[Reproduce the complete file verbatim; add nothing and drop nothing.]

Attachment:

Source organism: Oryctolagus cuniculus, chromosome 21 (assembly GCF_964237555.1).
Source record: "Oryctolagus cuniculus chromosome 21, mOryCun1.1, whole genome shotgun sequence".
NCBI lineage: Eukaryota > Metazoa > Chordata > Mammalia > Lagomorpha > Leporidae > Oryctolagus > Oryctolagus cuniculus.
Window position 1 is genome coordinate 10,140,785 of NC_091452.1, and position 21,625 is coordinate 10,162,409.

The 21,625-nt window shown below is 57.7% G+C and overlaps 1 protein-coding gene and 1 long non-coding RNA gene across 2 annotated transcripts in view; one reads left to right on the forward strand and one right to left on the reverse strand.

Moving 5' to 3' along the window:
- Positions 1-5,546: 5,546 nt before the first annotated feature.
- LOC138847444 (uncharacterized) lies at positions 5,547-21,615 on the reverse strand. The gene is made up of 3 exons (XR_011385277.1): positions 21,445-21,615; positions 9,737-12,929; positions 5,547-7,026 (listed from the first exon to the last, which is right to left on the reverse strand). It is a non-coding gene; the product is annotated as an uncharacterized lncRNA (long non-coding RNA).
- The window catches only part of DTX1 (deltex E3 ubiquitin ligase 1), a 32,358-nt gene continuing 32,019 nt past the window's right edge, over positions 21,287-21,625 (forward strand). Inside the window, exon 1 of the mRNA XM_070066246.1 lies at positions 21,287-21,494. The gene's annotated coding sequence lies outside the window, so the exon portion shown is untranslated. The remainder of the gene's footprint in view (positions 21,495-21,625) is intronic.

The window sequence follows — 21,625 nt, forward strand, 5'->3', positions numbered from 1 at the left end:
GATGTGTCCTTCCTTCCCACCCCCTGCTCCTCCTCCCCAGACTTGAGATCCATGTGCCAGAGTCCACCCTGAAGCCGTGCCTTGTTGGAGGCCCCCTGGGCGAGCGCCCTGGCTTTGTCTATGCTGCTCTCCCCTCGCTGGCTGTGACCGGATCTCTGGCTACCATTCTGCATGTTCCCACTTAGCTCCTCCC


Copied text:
Source organism: Oryctolagus cuniculus, chromosome 21 (assembly GCF_964237555.1).
Source record: "Oryctolagus cuniculus chromosome 21, mOryCun1.1, whole genome shotgun sequence".
NCBI lineage: Eukaryota > Metazoa > Chordata > Mammalia > Lagomorpha > Leporidae > Oryctolagus > Oryctolagus cuniculus.
Window position 1 is genome coordinate 10,140,785 of NC_091452.1, and position 21,625 is coordinate 10,162,409.

The 21,625-nt window shown below is 57.7% G+C and overlaps 1 protein-coding gene and 1 long non-coding RNA gene across 2 annotated transcripts in view; one reads left to right on the forward strand and one right to left on the reverse strand.

Moving 5' to 3' along the window:
- Positions 1-5,546: 5,546 nt before the first annotated feature.
- LOC138847444 (uncharacterized) lies at positions 5,547-21,615 on the reverse strand. The gene is made up of 3 exons (XR_011385277.1): positions 21,445-21,615; positions 9,737-12,929; positions 5,547-7,026 (listed from the first exon to the last, which is right to left on the reverse strand). It is a non-coding gene; the product is annotated as an uncharacterized lncRNA (long non-coding RNA).
- The window catches only part of DTX1 (deltex E3 ubiquitin ligase 1), a 32,358-nt gene continuing 32,019 nt past the window's right edge, over positions 21,287-21,625 (forward strand). Inside the window, exon 1 of the mRNA XM_070066246.1 lies at positions 21,287-21,494. The gene's annotated coding sequence lies outside the window, so the exon portion shown is untranslated. The remainder of the gene's footprint in view (positions 21,495-21,625) is intronic.

The window sequence follows — 21,625 nt, forward strand, 5'->3', positions numbered from 1 at the left end:
GATGTGTCCTTCCTTCCCACCCCCTGCTCCTCCTCCCCAGACTTGAGATCCATGTGCCAGAGTCCACCCTGAAGCCGTGCCTTGTTGGAGGCCCCCTGGGCGAGCGCCCTGGCTTTGTCTATGCTGCTCTCCCCTCGCTGGCTGTGACCGGATCTCTGGCTACCATTCTGCATGTTCCCACTTAGCTCCTCCC